Another dot in the blogosphere?

Pay in order to pay?

Posted on: December 23, 2017

If you do not point out that something is odd or wrong, it soon becomes the norm. This is another way of saying what Jon Stewart said in his final episode of The Daily Show:

The best defense against bullshit is vigilance. So if you smell something, say something. -- Jon Stewart

The oddities or wrongdoings do not have to be outlandish or major crimes. They can be seemingly mundane events that we choose to ignore or forget to question.

Take our need to pay before you actually pay. In Singapore, this happens for simple things — like when you wish to buy a cinema ticket online or when you want to pay for a cab ride with your a phone app.

I was reminded of the latter when my family took a cab ride home from the airport. I noticed that the NETSPay QR code scheme was available. I opted to try it as every retailer I had asked before was not ready (even those that had the scan here sign or a QR code on point-of-sale devices).

However, the cabbie warned me that there was a 30-cent surcharge. Service and sales providers call this a “convenience fee”.

Really. I had to pay to go cashless. I should charge an inconvenience fee for forcing me to withdraw money from an ATM and for miring me in the past.

How are the authorities, retailers, and providers to encourage widespread adoption of cashless payments when we are penalised by paying in order to pay?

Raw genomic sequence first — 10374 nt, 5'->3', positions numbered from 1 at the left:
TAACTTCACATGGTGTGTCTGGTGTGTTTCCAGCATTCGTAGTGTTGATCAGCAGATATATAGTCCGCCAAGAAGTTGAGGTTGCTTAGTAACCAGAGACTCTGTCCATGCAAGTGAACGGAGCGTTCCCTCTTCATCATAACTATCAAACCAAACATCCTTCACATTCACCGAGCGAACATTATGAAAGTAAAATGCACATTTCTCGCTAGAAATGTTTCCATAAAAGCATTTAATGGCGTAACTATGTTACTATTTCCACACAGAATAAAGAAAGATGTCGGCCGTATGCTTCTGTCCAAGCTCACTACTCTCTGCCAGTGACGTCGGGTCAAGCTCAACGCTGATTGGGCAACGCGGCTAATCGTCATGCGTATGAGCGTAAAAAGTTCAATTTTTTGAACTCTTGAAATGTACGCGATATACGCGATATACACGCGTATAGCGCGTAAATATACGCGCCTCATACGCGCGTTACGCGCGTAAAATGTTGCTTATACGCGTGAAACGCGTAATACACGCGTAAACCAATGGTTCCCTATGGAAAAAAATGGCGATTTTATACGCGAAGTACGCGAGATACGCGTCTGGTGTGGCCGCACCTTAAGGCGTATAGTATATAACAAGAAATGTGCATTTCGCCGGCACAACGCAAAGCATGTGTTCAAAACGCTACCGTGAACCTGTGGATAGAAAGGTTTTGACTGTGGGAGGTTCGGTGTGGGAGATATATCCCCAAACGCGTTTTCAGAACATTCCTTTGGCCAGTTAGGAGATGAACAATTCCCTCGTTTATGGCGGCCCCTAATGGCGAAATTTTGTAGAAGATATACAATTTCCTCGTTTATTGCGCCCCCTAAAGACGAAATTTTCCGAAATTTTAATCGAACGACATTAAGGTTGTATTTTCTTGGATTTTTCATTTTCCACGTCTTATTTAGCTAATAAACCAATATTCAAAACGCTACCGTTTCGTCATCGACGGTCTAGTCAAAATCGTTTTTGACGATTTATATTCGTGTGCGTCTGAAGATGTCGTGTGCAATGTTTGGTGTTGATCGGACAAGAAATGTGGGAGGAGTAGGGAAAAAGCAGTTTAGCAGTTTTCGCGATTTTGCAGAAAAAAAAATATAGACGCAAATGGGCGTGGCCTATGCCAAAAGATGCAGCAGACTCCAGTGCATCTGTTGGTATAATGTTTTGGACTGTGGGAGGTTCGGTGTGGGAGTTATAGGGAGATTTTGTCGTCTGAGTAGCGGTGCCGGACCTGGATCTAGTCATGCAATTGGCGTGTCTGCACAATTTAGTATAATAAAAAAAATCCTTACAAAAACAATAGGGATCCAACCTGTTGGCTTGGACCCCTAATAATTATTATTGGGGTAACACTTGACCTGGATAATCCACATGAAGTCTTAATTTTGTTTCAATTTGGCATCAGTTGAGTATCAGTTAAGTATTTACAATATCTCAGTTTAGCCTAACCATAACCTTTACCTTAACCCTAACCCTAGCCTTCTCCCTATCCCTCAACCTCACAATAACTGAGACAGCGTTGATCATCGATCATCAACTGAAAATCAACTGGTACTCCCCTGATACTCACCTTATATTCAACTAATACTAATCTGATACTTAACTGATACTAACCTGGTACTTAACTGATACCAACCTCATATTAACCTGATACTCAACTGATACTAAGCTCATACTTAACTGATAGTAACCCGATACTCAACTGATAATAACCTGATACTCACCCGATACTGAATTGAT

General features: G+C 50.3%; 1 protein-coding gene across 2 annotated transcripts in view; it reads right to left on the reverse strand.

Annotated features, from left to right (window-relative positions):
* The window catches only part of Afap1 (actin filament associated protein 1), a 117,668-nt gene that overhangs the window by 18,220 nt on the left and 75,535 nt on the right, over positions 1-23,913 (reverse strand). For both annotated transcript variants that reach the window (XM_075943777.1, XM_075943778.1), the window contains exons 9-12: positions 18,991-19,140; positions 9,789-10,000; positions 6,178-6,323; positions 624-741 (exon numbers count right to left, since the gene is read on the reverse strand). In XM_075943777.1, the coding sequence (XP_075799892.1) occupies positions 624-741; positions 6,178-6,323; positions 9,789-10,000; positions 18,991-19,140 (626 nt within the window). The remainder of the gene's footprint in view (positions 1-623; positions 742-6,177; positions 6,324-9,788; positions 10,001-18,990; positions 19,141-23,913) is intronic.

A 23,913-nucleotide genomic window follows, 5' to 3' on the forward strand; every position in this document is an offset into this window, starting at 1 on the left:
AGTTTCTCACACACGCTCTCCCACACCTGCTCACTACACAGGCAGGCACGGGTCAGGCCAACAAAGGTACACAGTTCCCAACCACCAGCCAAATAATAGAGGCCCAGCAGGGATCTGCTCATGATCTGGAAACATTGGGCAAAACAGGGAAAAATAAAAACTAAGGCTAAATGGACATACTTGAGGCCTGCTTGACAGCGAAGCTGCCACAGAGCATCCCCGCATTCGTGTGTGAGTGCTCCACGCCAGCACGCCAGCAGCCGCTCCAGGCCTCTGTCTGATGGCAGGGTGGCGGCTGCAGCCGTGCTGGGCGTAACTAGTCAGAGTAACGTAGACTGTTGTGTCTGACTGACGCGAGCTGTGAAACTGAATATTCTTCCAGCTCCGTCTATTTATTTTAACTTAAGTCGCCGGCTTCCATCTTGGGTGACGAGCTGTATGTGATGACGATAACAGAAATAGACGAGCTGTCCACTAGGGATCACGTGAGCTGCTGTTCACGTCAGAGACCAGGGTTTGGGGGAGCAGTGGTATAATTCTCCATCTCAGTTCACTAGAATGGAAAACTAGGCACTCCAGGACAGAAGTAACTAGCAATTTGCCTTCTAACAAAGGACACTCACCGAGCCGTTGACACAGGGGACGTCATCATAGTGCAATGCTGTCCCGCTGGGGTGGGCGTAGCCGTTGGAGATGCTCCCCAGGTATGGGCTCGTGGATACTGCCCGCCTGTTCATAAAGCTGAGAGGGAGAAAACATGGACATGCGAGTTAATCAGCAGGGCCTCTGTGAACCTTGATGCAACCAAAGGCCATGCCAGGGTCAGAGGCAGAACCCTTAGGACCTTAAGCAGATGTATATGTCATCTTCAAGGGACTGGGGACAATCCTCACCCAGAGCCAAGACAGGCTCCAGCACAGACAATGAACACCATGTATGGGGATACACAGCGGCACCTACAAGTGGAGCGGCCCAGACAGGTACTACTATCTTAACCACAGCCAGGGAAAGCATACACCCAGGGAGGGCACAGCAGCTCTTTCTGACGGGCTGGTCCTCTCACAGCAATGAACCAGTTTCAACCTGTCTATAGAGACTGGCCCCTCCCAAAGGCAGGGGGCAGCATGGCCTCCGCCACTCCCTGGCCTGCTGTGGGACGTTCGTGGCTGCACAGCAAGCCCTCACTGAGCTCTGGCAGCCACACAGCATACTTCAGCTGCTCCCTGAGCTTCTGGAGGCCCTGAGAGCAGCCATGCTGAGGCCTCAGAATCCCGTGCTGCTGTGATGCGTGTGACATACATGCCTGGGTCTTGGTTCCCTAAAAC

What else does the Goods and Services Tax (GST) do if not to also improve the sale of products and services — seamless and secure being one area improvement?

Imagine if our banks, utility services, and telecommunication providers charged a “convenience fee” for electronic statements. We might go backwards to snail mail-based statements because people want to get and feel something for their money.

In schooling and education, I imagine a ridiculous scenario of attending a class where you can see the teacher talking but you must pay extra to hear what s/he is saying. The teaching resources are also blurred or redacted and you must pay to see it in entirety.

The scenario is as silly as the convenience fee is stupid. The providers who charge this fee are greedy and the regulators inattentive. Collectively, we are stupid to pay in order to pay. We have a long way to go to be a Smart Nation if we cannot get something that is as mundane and mainstream as cashless payment.

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